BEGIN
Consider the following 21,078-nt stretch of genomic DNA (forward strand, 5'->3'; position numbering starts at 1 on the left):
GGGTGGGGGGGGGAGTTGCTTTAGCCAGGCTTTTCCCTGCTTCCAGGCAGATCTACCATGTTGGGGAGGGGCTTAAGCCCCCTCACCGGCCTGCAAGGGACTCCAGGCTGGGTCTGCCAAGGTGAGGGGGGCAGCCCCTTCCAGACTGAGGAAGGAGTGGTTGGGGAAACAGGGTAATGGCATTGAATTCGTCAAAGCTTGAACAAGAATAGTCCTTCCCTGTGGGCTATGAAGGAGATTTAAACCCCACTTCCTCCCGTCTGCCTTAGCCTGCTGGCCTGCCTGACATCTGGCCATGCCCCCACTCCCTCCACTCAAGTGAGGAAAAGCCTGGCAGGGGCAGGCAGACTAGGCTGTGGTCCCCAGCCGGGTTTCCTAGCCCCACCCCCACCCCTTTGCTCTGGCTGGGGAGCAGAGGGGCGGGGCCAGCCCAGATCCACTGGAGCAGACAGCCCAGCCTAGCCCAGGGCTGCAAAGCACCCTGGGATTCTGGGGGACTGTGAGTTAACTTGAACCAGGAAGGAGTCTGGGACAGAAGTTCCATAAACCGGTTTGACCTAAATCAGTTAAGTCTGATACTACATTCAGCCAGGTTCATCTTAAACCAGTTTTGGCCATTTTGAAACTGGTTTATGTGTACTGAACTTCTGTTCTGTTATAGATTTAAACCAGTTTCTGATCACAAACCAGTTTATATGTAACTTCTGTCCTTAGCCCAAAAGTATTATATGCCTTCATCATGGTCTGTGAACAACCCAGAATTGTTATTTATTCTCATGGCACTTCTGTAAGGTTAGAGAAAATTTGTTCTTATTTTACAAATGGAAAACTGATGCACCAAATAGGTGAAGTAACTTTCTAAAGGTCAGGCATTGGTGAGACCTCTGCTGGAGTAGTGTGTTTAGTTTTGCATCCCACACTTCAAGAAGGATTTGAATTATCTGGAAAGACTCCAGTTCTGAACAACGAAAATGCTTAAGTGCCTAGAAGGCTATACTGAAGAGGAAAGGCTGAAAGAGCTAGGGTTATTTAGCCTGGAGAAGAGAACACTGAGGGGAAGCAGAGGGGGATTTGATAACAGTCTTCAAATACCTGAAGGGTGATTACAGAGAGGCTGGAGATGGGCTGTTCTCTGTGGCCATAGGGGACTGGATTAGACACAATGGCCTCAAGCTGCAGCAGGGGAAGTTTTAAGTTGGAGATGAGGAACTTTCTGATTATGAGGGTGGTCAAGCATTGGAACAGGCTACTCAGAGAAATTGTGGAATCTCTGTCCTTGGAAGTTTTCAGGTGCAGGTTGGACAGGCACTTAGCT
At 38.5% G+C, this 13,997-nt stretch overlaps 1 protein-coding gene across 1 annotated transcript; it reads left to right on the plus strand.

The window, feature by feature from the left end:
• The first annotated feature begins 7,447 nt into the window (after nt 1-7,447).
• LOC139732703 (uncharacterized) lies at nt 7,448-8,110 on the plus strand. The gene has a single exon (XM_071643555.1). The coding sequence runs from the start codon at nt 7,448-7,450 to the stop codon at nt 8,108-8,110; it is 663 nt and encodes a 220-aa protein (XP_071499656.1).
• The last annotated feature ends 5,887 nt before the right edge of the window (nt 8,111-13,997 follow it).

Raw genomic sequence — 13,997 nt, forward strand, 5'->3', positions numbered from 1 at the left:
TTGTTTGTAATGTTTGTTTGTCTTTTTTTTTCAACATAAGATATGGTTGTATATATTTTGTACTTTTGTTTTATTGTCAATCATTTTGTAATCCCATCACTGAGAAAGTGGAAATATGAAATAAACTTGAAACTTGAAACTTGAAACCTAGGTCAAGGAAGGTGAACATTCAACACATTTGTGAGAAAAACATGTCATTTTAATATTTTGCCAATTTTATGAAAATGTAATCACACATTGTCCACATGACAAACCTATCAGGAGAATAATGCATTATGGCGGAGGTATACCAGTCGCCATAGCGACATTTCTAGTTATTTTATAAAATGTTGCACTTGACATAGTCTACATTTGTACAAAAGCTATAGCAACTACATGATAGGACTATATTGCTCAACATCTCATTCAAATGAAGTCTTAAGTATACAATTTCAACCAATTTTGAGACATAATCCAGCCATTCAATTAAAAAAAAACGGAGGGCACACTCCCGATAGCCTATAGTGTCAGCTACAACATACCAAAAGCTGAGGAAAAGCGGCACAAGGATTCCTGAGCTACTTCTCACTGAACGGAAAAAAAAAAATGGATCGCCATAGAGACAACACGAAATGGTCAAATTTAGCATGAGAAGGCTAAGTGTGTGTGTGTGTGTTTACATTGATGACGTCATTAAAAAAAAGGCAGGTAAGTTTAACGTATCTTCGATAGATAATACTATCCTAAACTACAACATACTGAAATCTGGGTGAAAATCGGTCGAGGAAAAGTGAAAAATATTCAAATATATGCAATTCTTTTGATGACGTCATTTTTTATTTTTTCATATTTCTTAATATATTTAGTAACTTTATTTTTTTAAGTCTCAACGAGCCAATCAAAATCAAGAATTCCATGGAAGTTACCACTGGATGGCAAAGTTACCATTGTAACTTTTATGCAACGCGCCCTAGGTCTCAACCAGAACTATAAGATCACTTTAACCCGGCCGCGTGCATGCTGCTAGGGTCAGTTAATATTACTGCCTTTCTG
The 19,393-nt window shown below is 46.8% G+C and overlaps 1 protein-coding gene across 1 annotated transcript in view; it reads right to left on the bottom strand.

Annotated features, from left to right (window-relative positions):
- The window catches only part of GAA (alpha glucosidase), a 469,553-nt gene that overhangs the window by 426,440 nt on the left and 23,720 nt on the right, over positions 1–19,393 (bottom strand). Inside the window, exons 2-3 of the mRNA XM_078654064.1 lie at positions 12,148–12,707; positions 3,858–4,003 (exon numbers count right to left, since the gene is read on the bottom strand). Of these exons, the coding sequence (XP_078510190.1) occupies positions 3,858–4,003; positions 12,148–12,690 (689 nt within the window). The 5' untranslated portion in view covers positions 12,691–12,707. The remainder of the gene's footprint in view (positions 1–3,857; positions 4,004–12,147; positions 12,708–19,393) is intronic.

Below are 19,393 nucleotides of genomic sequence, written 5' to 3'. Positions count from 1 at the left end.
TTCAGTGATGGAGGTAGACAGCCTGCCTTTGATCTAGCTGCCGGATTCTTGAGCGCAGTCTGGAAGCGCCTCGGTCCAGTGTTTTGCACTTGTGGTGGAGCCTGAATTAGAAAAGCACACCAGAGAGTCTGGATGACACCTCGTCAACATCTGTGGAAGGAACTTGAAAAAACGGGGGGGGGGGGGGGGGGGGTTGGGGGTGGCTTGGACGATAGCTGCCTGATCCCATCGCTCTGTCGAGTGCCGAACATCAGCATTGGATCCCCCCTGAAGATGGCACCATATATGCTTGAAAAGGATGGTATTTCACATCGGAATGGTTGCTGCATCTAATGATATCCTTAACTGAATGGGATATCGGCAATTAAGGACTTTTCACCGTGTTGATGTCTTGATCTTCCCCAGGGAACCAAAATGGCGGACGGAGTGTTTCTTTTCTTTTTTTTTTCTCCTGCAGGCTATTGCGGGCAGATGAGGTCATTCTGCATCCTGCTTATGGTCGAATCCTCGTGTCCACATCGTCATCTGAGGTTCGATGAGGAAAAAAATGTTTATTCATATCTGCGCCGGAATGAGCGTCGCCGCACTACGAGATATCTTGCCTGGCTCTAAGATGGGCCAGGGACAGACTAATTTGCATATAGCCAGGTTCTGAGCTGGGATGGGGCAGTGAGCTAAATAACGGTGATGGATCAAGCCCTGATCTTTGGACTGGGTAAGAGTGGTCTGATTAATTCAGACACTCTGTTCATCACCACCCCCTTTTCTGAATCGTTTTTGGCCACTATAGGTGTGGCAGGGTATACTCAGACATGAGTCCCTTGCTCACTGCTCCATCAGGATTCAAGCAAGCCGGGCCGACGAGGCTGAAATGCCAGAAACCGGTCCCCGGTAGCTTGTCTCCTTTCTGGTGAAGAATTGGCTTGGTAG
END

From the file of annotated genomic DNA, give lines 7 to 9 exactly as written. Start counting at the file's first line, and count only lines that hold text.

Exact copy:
• The last annotated feature ends 5,887 nt before the right edge of the window (nt 8,111-13,997 follow it).

Raw genomic sequence — 13,997 nt, forward strand, 5'->3', positions numbered from 1 at the left:
TTGTTTGTAATGTTTGTTTGTCTTTTTTTTTCAACATAAGATATGGTTGTATATATTTTGTACTTTTGTTTTATTGTCAATCATTTTGTAATCCCATCACTGAGAAAGTGGAAATATGAAATAAACTTGAAACTTGAAACTTGAAACCTAGGTCAAGGAAGGTGAACATTCAACACATTTGTGAGAAAAACATGTCATTTTAATATTTTGCCAATTTTATGAAAATGTAATCACACATTGTCCACATGACAAACCTATCAGGAGAATAATGCATTATGGCGGAGGTATACCAGTCGCCATAGCGACATTTCTAGTTATTTTATAAAATGTTGCACTTGACATAGTCTACATTTGTACAAAAGCTATAGCAACTACATGATAGGACTATATTGCTCAACATCTCATTCAAATGAAGTCTTAAGTATACAATTTCAACCAATTTTGAGACATAATCCAGCCATTCAATTAAAAAAAAACGGAGGGCACACTCCCGATAGCCTATAGTGTCAGCTACAACATACCAAAAGCTGAGGAAAAGCGGCACAAGGATTCCTGAGCTACTTCTCACTGAACGGAAAAAAAAAAATGGATCGCCATAGAGACAACACGAAATGGTCAAATTTAGCATGAGAAGGCTAAGTGTGTGTGTGTGTGTTTACATTGATGACGTCATTAAAAAAAAGGCAGGTAAGTTTAACGTATCTTCGATAGATAATACTATCCTAAACTACAACATACTGAAATCTGGGTGAAAATCGGTCGAGGAAAAGTGAAAAATATTCAAATATATGCAATTCTTTTGATGACGTCATTTTTTATTTTTTCATATTTCTTAATATATTTAGTAACTTTATTTTTTTAAGTCTCAACGAGCCAATCAAAATCAAGAATTCCATGGAAGTTACCACTGGATGGCAAAGTTACCATTGTAACTTTTATGCAACGCGCCCTAGGTCTCAACCAGAACTATAAGATCACTTTAACCCGGCCGCGTGCATGCTGCTAGGGTCAGTTAATATTACTGCCTTTCTG